Zimmerman Won a Majority of McDonald’s Regional Business as Chain Shrank Agency Roster from 58 to 7

By Lindsay Rittenhouse Comment

In an effort to cut costs, McDonald’s consolidated its local advertising business this summer with just seven agencies, a sharp decline from the 58 it used to employ, according to sources with direct knowledge of the situation.

One person, who spoke on condition of anonymity, confirmed that the agencies chosen were longtime partners Lopez Negrete, Bernstein-Rein, Moroch, Davis Elen and H&L and newcomers Doner and Zimmerman. The latter won the lion’s share of the business.

Another reliable source confirmed this lineup, which was first reported by AdAge, and added that Zimmerman has since lost an unspecified portion of the business—which amounted to 19 regional co-ops including Ohio. The chain’s 180 cooperatives had been consolidated to 50 prior to the review. Each then chose an agency partner from the list of 7.

It’s unclear why Zimmerman lost a portion of its responsibilities.

“Building the modern, progressive company that we aspire to be involves changing the way we do business,” a McDonald’s spokeswoman wrote in an email to Adweek. “In order to accelerate our efforts to engage customers across all platforms to advance our brand vision, we aim to streamline and modernize our local marketing efforts in 2018.”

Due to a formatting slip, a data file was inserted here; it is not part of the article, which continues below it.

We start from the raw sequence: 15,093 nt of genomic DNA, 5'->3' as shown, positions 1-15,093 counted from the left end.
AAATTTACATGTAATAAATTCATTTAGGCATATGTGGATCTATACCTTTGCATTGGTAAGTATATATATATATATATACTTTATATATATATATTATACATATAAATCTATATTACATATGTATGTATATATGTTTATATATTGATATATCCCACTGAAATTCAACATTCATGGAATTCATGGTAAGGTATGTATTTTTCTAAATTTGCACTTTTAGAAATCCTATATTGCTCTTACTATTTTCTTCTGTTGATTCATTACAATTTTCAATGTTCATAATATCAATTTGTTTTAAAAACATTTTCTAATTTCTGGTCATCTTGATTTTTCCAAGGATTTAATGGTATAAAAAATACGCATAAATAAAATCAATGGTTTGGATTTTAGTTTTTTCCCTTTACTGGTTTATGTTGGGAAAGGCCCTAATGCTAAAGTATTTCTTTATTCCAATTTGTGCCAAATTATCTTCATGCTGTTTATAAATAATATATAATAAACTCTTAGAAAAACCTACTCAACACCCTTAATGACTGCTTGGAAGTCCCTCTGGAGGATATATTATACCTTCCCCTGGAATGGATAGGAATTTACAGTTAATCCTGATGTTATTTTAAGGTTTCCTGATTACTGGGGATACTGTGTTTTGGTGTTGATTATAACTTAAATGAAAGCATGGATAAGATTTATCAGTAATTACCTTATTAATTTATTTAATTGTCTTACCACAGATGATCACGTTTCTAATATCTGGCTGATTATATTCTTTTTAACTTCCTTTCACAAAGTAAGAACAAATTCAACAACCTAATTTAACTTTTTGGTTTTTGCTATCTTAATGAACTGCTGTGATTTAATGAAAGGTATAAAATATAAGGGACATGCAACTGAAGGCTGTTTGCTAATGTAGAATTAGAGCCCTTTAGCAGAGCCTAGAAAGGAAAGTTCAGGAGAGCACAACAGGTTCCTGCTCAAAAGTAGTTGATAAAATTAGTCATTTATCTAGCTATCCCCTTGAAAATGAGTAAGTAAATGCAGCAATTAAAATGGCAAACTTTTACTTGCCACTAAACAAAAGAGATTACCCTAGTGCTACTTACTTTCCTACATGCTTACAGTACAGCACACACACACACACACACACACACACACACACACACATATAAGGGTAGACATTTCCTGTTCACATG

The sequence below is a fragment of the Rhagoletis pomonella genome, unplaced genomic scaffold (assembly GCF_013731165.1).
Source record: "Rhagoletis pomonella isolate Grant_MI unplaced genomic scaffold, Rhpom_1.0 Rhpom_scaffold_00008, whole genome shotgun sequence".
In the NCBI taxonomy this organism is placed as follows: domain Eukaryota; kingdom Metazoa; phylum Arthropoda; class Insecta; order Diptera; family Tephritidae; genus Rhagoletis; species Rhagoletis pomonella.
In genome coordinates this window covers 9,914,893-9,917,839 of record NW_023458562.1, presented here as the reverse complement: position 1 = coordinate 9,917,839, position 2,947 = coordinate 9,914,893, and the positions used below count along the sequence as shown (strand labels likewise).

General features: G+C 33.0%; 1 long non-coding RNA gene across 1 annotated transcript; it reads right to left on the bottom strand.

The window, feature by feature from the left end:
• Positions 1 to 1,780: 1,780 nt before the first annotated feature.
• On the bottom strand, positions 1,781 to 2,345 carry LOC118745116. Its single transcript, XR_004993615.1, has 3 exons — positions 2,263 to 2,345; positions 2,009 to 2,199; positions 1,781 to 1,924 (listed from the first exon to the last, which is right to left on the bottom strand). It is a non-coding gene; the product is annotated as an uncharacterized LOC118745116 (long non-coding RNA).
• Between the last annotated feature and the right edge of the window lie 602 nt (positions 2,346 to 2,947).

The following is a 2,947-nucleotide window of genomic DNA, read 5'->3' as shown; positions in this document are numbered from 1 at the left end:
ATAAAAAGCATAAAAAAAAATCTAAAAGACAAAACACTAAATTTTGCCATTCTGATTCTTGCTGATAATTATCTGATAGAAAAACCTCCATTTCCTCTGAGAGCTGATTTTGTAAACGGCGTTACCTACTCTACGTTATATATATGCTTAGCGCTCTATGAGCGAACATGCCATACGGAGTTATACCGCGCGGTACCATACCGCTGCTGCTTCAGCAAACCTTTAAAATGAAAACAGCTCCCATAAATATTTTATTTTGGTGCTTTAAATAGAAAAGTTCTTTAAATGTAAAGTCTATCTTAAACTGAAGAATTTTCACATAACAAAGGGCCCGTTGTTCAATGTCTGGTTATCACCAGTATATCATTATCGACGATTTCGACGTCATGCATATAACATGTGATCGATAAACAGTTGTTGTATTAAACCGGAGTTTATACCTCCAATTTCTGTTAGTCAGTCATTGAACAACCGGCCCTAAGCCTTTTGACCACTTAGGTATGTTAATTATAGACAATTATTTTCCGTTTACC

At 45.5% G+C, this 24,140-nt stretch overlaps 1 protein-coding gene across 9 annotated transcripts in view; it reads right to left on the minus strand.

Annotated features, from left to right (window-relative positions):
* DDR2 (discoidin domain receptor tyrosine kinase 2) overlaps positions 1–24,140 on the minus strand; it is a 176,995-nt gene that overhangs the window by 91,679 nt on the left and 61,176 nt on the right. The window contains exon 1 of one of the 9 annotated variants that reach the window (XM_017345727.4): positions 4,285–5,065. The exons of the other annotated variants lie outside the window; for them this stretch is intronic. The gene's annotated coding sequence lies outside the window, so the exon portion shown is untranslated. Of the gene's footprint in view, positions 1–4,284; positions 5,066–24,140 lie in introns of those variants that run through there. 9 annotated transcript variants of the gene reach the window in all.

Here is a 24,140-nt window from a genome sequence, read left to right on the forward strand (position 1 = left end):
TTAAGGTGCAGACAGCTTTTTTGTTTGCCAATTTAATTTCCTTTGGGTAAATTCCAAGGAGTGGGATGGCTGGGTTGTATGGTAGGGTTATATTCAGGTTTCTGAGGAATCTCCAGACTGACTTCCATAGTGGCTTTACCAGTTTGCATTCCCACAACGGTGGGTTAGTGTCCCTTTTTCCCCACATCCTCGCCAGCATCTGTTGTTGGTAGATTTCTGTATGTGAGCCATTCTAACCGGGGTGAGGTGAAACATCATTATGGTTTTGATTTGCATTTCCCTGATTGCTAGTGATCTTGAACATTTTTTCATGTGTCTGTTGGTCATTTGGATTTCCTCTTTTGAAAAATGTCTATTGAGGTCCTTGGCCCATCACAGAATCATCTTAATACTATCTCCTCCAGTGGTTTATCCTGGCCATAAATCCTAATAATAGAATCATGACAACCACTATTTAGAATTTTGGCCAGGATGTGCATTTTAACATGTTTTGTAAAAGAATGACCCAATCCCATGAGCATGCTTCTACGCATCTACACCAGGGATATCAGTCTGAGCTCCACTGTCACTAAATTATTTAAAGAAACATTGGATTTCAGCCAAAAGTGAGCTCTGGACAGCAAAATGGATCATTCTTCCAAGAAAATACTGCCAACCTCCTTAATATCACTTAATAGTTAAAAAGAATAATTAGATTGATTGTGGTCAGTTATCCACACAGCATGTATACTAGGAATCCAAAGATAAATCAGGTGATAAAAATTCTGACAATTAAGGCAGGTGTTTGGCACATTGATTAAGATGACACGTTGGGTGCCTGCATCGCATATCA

She declined to comment further.

Zimmerman also declined to comment, deferring to the client. The agency had not previously worked with McDonald’s, but the primary source said McDonald’s relationship with Omnicom—centered on the dedicated agency We Are Unlimited—played a key role in the chain’s decision to assign the work to the Florida agency.

The decision to consolidate came from McDonald’s executives, who are being pressured to deliver on a pledge they’ve made to produce $300 million in cost savings over the next five years, according to the primary source.

McDonald’s CEO Steve Easterbrook has been laser-focused on what he calls a “velocity growth plan” to reduce costs and streamline operations as the fast-food chain invests heavily in new technology and works to return capital to shareholders.

Per a Kantar Media report, McDonald’s spent $791.3 million on advertising in the U.S. in 2016 and $350.7 million in the first half of this year.

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